Publicly, President Obama has suggested a grand bargain to get America’s staggering budget deficits under control, a deal in which Republicans would agree to tax increases in exchange for Democrats agreeing to budget cuts. (Yesterday, I called for both massive budget cuts and tax increases to save the country from bankruptcy). But the president’s recent remarks printed in today’s Daily Caller make me doubt whether he is sincere about accepting any overall spending cuts. His remarks suggest he would like to use any tax increases to increase spending, rather than reduce the deficit. Talk of budget-cutting may simply be a ruse to get Republicans to agree to tax increases. In his remarks yesterday, the president said:
“Let’s get this [deficit and debt] problem off the table … [and] with a solid fiscal situation, we will then be in a position to make the kind of investments that I think are going to be necessary to win the future,” he told reporters gathered for a White House press conference Monday morning. The big-spending jobs agenda, the president said, could cost additional trillions of dollars. “We’ve been looking at the whole menu of steps that can be taken … [but] taking an approach that costs trillions of dollars is not an option. We don’t have that kind of money right now.”
Obama also suggested that he might want to continue some elements of the 2009 stimulus. The $787 billion law provided a flood of money to fund the employees of state and local governments. But, he said, “as we’ve seen that federal support for states diminish, you’ve seen the biggest job losses in the public sector [such as] teachers, police officers, firefighters losing their jobs … [so] my strong preference would be for us to figure out ways that we can continue to provide help across the board.”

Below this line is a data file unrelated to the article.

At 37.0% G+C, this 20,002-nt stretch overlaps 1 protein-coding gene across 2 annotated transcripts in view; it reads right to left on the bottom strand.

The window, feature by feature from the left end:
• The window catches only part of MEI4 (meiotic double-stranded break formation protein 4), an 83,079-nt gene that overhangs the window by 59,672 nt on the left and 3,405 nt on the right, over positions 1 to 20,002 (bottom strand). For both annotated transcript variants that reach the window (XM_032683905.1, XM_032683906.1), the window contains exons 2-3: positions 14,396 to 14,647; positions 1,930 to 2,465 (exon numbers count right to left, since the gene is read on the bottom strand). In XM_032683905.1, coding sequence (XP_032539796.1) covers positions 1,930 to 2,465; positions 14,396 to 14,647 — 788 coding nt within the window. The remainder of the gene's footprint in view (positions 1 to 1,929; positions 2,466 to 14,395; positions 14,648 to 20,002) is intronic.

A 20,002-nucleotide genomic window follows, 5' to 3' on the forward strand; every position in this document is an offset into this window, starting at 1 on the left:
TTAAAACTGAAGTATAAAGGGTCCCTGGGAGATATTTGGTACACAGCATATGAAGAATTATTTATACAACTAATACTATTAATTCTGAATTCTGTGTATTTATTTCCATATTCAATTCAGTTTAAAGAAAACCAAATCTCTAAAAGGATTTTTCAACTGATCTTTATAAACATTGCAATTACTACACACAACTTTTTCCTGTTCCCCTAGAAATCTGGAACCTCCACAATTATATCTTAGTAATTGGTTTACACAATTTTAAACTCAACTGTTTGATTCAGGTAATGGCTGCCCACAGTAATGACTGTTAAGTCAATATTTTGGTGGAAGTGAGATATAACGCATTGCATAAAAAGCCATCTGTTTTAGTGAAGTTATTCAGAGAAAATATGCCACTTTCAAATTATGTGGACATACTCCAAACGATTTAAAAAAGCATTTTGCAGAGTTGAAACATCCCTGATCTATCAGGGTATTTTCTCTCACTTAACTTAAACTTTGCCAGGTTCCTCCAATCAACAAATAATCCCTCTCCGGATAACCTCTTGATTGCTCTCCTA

The last thing we need is more “investments” — a euphemism for more wasteful federal spending. We “invested” $800 billion in the stimulus package, and unemployment now is not only higher than the Obama administration said it would be if the stimulus passed — it’s even higher than they said it would be if Congress had blocked its passage! (Two economists recently concluded that the stimulus package actually reduced the size of the economy and increased unemployment.)
Other “investments” over the last few years went into areas where the U.S. already spends more, to achieve less, than many other Western countries — like federal education spending, which rose 58 percent in inflation-adjusted terms under Bush, only to rise dramatically again under Obama, with no discernable improvement in educational achievement. (U.S. spending on K-12 education is among the highest in the world, and wasteful college spending has skyrocketed even as students learn less and less in college.)
Obama has previously pledged to cut spending, only to increase it instead. In 2008, Obama pledged to implement a “net spending cut,” but as president, he has instead increased government spending even faster than George W. Bush. Federal domestic spending increased by a record 16 percent in 2010. In 2010, the Congressional Budget Office concluded that “President Obama’s policies would add more than $9.7 trillion to the national debt over the next decade.”
Past budget deals that combined tax increases with spending cuts have often resulted only in tax increases, without any of the promised spending cuts ever materializing. As James Pethokoukis of Reuters notes, “the last time” the GOP agreed “to one of these ‘$2 in spending cuts for every $1 in tax hikes’ agreements, they got snookered,” in the 1990 budget deal. The $137 billion in tax increases agreed to in 1990 were implemented, but the $274 billion in promised spending cuts never materialized — instead, spending actually went up $22 billion.
Obama’s comments in the Daily Caller make me wonder if I was snookered yesterday when I called for both tax increases and spending cuts. Are tax increases futile as a way of cutting the deficit, because they will just be used for additional spending instead?